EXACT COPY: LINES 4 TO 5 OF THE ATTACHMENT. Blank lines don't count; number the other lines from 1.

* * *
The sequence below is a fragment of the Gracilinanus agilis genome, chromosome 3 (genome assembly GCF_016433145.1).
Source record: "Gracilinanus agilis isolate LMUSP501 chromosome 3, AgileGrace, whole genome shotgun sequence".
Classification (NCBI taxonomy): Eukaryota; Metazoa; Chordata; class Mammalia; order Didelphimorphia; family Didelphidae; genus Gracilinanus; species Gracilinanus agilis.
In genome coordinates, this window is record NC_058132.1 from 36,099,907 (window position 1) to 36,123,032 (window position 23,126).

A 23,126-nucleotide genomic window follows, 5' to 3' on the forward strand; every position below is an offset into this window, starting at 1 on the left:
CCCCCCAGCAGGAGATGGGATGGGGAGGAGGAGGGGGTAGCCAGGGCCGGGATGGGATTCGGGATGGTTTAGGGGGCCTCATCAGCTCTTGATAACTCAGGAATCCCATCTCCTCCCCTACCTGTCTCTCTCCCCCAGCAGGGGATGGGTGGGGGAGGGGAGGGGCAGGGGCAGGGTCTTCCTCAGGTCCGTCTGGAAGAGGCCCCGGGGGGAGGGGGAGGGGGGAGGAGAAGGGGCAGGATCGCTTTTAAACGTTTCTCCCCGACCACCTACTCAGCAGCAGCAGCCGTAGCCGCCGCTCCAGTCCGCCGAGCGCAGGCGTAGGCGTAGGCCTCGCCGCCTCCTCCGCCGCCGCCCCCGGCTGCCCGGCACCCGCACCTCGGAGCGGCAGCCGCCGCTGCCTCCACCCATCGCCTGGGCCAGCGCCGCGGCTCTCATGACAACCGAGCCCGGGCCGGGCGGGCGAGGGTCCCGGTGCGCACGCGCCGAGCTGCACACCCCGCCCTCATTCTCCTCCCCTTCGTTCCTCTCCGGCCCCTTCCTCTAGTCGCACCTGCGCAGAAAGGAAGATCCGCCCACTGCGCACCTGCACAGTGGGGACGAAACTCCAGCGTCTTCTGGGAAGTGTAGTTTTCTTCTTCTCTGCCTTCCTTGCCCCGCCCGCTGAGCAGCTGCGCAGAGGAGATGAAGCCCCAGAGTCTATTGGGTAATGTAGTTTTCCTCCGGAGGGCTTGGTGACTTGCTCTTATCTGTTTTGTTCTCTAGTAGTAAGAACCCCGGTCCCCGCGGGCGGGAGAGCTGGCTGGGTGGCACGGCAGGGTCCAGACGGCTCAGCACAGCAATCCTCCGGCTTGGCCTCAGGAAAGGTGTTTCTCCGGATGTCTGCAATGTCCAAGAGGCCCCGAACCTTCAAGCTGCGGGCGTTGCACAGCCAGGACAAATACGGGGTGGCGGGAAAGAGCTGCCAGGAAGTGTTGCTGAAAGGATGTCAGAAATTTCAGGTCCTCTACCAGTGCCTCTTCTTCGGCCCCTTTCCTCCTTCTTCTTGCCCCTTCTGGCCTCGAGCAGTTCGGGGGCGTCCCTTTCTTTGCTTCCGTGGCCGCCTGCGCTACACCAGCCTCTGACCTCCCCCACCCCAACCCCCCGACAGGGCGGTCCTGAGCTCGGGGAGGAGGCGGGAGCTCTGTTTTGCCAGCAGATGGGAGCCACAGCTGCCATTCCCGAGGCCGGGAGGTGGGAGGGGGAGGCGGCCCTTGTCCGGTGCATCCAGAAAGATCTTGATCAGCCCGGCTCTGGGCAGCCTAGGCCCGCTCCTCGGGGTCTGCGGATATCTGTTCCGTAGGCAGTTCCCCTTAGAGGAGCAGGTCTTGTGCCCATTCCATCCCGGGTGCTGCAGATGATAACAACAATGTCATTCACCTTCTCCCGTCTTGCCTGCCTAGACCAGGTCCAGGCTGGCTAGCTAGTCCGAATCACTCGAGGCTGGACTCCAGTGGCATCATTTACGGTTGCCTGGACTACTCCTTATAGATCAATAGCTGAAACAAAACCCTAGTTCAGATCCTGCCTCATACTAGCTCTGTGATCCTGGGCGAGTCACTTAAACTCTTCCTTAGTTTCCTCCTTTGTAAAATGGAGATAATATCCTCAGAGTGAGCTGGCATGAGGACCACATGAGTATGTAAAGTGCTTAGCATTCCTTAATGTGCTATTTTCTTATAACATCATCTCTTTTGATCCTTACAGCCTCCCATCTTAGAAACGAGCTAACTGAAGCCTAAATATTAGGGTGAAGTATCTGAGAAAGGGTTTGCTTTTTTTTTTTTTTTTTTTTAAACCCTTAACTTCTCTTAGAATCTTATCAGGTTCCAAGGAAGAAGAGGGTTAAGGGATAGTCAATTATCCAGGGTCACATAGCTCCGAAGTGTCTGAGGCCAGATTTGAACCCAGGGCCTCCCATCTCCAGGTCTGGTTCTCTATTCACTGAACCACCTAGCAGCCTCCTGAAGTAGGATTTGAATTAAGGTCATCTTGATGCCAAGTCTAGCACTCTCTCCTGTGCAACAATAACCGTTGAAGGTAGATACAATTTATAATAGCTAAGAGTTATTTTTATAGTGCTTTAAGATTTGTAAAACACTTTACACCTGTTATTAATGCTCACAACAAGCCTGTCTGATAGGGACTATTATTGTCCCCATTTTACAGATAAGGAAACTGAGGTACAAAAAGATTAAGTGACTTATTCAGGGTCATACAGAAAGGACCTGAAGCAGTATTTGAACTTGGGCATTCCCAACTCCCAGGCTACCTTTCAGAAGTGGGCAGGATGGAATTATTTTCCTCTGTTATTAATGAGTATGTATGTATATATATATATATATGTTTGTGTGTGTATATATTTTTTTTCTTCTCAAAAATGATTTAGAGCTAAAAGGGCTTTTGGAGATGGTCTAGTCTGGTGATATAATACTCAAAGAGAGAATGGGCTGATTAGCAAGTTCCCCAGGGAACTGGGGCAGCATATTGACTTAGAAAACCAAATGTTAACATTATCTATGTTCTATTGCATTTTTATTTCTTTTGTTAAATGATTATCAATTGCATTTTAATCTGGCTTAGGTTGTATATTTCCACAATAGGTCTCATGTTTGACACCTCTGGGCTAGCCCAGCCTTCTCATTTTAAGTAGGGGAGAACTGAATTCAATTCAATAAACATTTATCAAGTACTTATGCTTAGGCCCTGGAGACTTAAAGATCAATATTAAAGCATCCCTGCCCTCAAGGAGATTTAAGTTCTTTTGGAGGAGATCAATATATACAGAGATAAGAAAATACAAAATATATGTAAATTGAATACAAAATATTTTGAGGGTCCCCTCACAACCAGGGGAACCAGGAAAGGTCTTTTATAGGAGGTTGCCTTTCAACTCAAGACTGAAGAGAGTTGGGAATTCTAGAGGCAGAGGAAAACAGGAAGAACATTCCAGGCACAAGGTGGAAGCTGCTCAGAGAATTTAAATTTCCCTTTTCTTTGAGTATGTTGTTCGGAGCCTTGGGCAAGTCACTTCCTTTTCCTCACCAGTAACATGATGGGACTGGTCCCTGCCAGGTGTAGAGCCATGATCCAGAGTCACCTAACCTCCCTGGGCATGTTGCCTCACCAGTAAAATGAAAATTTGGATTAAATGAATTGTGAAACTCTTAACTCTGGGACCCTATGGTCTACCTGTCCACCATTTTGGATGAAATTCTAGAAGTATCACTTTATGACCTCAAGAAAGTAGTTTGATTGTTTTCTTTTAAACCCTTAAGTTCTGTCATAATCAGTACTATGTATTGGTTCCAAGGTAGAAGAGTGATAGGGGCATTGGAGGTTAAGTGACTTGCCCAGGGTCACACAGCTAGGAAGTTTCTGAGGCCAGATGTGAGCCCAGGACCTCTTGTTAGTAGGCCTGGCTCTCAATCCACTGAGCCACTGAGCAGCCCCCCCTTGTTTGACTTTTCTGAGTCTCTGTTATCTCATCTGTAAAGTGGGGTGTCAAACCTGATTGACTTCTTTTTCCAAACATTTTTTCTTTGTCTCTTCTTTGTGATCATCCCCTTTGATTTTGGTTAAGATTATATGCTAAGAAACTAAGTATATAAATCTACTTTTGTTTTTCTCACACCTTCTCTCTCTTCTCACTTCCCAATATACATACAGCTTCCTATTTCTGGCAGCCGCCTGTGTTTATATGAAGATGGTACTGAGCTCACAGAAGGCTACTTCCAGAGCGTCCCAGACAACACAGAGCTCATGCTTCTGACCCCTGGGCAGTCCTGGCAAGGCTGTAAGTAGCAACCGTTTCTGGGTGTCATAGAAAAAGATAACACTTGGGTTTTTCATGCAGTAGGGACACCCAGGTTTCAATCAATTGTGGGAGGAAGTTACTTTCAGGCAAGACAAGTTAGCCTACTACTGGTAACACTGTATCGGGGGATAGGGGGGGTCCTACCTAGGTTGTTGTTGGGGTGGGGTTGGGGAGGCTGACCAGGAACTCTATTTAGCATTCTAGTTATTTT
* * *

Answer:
In genome coordinates, this window is record NC_058132.1 from 36,099,907 (window position 1) to 36,123,032 (window position 23,126).

A 23,126-nucleotide genomic window follows, 5' to 3' on the forward strand; every position below is an offset into this window, starting at 1 on the left: